Thursday, 10 April 2014

Coots adopt new lifestyle

The last time I looked inside the coots' nest it had seven eggs and still no twigs or foliage.  This is the very first time I have known coots to nest without the constant need to add twigs and foliage to their nest.  Normally they cannot stop themselves from bringing potential (and non potential) material back to weave into an untidy heap of twigs, horse chestnut leaves, flowers, sweet wrappers and anything else that takes their fancy. This pair has abandoned the habit of a lifetime!  What also surprises us about them is that, though defensive over their nest box, they don't throw coot tantrums, stamp their webbed feet in the water and shriek at us if we get near them.  This one calmly walked into the box while I was standing right next to it.

 One of our coots taking over nest duty

Coots share the duty of sitting on eggs and guarding the nest and have regular shift changes.  If the one that's guarding the nest becomes alarmed for any reason it calls out with a shrill,  metallic and staccato burst of notes and its partner replies and comes rushing back to its defence.  If only ducks behaved in the same way.

Our female mallard, Flare Tail, is still being driven from her nest by randy drakes and her partner does little to defend her most of the time.  One particular drake is a serial offender and yet he appears to be her partner's best mate!  Sometimes the hybrid drake will drive off rivals and at other times he just seems to let them drive Flare Tail away her nest. 

 Flare Tail's partner (brown) with his best mate

Over the last few days there have been half a dozen drakes lurking around Flare Tail's nest box and making trouble.  They behave like bored teenagers with nothing better to do than hang out together looking for something to alleviate the monotony of their lives now that the female mallards are (nearly) all sitting on nests and out of sight.  This lot spell trouble for Flare Tail as their hormones are rampaging and they can't resist trying to mate with her.  She has become very good at exiting her box at speed before they can grab her but it must be taking its toll of her energy and of the amount of time needed to incubate the eggs.  Sometimes she gets back and settles for only a couple of minutes before she is attacked again.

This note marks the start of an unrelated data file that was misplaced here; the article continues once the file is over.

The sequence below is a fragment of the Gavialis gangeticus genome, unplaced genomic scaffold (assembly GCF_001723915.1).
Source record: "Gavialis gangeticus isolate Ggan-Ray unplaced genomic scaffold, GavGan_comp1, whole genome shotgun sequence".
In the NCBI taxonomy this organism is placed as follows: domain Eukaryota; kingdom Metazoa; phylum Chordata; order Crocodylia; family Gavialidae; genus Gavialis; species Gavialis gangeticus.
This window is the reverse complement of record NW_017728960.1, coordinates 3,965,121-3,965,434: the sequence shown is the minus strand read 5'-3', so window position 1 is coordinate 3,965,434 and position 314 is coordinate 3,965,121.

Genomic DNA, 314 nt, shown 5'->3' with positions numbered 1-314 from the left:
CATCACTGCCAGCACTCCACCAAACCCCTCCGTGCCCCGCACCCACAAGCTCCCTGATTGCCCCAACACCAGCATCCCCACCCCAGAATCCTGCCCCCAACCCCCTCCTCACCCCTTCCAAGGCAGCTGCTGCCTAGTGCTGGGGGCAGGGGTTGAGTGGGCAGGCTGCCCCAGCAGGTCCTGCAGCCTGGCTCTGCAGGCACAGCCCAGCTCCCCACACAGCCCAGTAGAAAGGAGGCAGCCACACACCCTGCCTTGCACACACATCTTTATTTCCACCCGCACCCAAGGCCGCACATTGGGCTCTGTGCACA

Madame Pochard

The pochards come round several times a day for their wheat and add colour to the feeding station.  A few days back an additional male red crested pochard turned up and started to attack the female and, for a while, we thought she'd been drowned but she turned up the next day and the 'rogue' male pochard has disappeared.  Now we're back to a pair and one spare male which is how it has been for the past three years.

 An old boy

In some ways it's rather sad to see this old mandarin duck looking less than magnificent.  His crowning glory of a crest is gradually growing back but it is nowhere near as magnificent as those of the younger males.  Female mandarin ducks ignore him, choosing the showiest of the males when they strut their stuff.  Ageism exists in the duck world, too!

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